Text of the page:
At the end of May 1918 Ivan had five days leave in Scotland. He returned to Bramshott on 2 June and the following day he was transferred to the 1st Canadian Mounted Rifles and sent to France. He join them in the field in mid-August, just after the Battle of Amiens. The 1st CMR started the war as a mounted unit but they were converted to infantry in January 1916, becoming part of the 8th Infantry Brigade in the 3rd Canadian Division.
From the War Diary of the 1st CMR, 15 August 1918: During the day two officers Lieut. I.C. MAHARG and Lieut. C.W. WRIGHT, and 187 ORs arrived from C.C.R.C. [Canadian Corps Reinforcement Camp] as reinforcements. The former officer was posted to ‘A’ Coy and the latter to ‘B’ Coy.
On 25 August the 1st CMR moved to the front trenches in preparation for an attack on the town of Monchy, part of the Battle of the Scarpe. The move was done during the night in pouring rain and the assault started at 3 am. It was Ivan’s first time in combat. In a letter home he said the worst part was the last hour spent waiting in the trenches before leading his men ‘over the top.’ The capture of Monchy was successful and Ivan’s platoon suffered very few casualties. He led his men in a further advance on 28 August and the next day the 1st CMR marched back behind the lines to Arras.
Ivan’s battalion was sent to the front line again on 11 September. On the 20th they moved to Lattre St. Quentin, a small village just east of the Canal du Nord. The 3rd Canadian Division was involved in heavy fighting in the last days of September and orders for the 1st CMR on 29 September were to capture the town of St. Olle. Ivan was killed that day as he led his men in the attack.
‘Very brilliant work was done by the 1st C.M.R. of Saskatchewan, in storming St. Olle in the face of intensive machine-gun fire both from that village and Neuville-St. Remy beyond, where one of our staff officers described the rattle of machine-guns as drowning out the roar of the artillery. In this attack the battalion lost 350 men but by two o’clock in the afternoon had cleared the village and pushed its line forward to the banks of the canal at Cambrai.’ (J.F.B. Livesay, Canada’s Hundred Days (Thomas Allen, Toronto, 1919), page 246.)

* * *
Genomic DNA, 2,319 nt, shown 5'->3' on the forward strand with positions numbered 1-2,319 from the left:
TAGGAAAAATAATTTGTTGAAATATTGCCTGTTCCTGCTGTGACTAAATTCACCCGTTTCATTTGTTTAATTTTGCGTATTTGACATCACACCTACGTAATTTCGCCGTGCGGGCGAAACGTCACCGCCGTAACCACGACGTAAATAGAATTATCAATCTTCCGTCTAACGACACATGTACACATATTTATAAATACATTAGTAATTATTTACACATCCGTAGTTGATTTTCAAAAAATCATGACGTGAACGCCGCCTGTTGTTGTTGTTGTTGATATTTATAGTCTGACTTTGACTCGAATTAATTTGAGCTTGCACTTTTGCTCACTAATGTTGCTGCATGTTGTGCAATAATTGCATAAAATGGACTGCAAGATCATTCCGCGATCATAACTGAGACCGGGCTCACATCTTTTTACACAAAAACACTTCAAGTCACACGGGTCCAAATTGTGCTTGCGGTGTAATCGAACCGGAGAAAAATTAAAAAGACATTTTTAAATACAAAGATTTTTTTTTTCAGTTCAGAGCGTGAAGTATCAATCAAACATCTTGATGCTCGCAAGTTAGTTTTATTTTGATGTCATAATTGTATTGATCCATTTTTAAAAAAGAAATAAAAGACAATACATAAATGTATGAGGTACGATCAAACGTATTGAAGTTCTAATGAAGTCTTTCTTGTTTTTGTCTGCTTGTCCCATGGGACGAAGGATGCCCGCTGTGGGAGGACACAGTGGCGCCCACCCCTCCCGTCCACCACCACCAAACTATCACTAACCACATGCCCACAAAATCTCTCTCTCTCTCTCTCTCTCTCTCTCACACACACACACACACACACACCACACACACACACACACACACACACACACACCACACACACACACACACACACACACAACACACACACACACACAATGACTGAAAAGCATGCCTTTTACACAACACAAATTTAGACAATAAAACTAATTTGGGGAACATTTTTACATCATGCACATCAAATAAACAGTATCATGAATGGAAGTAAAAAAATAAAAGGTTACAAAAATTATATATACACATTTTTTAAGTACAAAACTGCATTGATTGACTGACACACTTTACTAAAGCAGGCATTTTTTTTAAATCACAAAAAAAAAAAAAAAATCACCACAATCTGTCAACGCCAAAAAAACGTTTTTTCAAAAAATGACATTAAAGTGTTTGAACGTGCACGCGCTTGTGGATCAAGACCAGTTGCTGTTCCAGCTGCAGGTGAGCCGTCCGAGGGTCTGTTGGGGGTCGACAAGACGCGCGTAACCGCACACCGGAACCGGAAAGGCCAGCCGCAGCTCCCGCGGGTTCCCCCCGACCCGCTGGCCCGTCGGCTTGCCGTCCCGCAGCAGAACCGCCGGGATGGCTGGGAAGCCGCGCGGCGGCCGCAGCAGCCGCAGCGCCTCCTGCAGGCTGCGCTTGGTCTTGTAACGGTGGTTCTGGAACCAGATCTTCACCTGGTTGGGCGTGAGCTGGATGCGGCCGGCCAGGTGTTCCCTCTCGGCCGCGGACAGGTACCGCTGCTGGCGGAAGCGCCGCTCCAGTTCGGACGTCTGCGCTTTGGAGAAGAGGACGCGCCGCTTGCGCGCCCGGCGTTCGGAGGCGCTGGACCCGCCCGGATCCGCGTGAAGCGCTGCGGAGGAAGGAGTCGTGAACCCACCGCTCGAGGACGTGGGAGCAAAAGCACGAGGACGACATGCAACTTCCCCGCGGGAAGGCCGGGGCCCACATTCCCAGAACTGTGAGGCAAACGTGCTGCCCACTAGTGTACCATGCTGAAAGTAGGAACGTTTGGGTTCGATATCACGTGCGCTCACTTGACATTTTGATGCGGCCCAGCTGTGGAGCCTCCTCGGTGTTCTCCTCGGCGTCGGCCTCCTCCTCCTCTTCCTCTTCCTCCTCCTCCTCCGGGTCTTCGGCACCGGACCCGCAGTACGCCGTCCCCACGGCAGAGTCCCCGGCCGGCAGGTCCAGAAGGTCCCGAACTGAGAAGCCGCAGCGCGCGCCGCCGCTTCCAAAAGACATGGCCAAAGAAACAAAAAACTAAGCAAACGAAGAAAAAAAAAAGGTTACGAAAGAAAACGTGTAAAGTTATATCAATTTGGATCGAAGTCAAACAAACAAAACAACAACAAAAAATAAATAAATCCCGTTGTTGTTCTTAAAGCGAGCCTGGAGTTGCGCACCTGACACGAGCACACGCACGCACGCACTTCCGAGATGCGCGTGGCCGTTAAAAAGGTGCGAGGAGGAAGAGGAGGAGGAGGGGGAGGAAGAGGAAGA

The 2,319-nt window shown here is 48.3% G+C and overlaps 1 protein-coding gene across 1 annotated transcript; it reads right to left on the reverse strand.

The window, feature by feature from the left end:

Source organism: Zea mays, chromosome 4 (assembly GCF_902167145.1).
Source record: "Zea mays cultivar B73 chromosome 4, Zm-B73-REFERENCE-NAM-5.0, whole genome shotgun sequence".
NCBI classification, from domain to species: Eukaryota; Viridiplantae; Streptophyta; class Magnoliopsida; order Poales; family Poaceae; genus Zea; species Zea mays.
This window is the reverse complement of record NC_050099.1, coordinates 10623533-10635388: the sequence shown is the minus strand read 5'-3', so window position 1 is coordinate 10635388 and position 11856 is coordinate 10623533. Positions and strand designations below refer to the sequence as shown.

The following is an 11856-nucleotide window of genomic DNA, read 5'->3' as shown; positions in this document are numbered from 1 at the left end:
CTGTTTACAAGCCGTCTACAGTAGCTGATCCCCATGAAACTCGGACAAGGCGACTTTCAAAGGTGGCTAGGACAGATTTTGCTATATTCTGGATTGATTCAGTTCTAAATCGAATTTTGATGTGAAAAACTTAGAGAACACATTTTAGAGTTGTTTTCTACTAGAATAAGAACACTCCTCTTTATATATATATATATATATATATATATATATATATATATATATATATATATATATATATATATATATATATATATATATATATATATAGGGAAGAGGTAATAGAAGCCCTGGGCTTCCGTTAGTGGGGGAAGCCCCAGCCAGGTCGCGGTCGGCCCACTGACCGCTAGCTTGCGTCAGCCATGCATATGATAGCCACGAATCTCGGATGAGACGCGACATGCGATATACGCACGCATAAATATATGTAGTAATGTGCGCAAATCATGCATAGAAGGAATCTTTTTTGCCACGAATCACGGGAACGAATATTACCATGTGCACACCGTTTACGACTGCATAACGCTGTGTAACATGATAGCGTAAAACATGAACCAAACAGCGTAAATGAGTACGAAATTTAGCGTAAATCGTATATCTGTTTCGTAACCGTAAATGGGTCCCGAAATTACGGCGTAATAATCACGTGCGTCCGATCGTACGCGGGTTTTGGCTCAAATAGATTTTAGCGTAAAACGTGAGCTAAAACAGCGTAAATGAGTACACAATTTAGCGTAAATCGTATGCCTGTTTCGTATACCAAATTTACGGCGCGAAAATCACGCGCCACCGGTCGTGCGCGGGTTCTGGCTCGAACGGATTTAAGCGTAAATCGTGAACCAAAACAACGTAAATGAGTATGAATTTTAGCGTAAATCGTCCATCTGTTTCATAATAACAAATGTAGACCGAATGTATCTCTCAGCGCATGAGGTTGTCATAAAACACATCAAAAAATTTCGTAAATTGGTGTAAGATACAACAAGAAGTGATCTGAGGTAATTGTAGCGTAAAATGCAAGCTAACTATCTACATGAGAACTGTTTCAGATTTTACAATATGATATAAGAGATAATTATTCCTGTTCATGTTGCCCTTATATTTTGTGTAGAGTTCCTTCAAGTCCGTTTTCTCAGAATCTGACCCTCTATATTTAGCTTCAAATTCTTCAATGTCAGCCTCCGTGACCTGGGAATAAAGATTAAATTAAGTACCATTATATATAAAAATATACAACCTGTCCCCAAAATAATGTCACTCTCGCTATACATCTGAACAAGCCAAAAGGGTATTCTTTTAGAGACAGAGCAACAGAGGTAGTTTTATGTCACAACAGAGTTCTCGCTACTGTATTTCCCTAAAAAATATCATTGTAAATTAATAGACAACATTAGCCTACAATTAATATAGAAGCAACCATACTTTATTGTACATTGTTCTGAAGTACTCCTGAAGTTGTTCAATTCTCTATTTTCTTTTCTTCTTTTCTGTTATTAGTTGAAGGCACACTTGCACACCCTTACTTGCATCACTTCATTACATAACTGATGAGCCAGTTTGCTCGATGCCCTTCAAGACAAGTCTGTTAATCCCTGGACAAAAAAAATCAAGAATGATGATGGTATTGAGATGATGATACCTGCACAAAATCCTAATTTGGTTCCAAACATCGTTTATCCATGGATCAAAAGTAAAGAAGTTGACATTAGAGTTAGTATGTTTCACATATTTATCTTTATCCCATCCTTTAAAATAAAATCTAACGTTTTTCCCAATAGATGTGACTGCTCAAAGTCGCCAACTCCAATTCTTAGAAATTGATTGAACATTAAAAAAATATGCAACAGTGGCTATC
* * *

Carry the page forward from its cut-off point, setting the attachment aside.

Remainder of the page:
From the War Diary of the 1st CMR, 29 September, 1918. ‘Battle casualties for the day were very heavy. 3 Officers killed – LIEUT. J.W. NORTH. LIEUT. I.C. MAHARG. LIEUT. M. MacRAE.‘ There were also 6 officers wounded and 320 other ranks killed, wounded or missing.
From the Circumstances of Death record for Ivan: He was instantly killed by an enemy rifle bullet while leading his platoon in the capture of St. Olle.
Ivan is buried in the Raillencourt Communal Cemetery Extension in the village of Raillencourt, just west of St. Olle. The extension to the cemetery was added by the Canadian Corps in September 1918, after the capture of the village. It contains 199 First World War burials of which 174 are Canadians. Ivan and 62 other men from the 1st CMR were originally buried in North British Cemetery (‘behind the houses of St. Olle’) and they were re-interred in the Raillencourt Extension in 1923. Ivan is commemorated on the Saskatchewan Virtual War Memorial and on page 466 of Canada’s First World War Book of Remembrance, on display in the Peace Tower on Parliament Hill in Ottawa.
Ivan’s father died in Vancouver in 1939. His sister Vera married Harry W. McLeod, an engineer with the CPR, and they lived in Winnipeg. She passed away in 1935 at age 44. Ivan’s younger sister Martha became a nurse. She never married and she died in Vancouver in 1998.
By Becky Johnson
The four photos of Ivan are courtesy of Operation: Picture Me/Canadian Virtual War Memorial.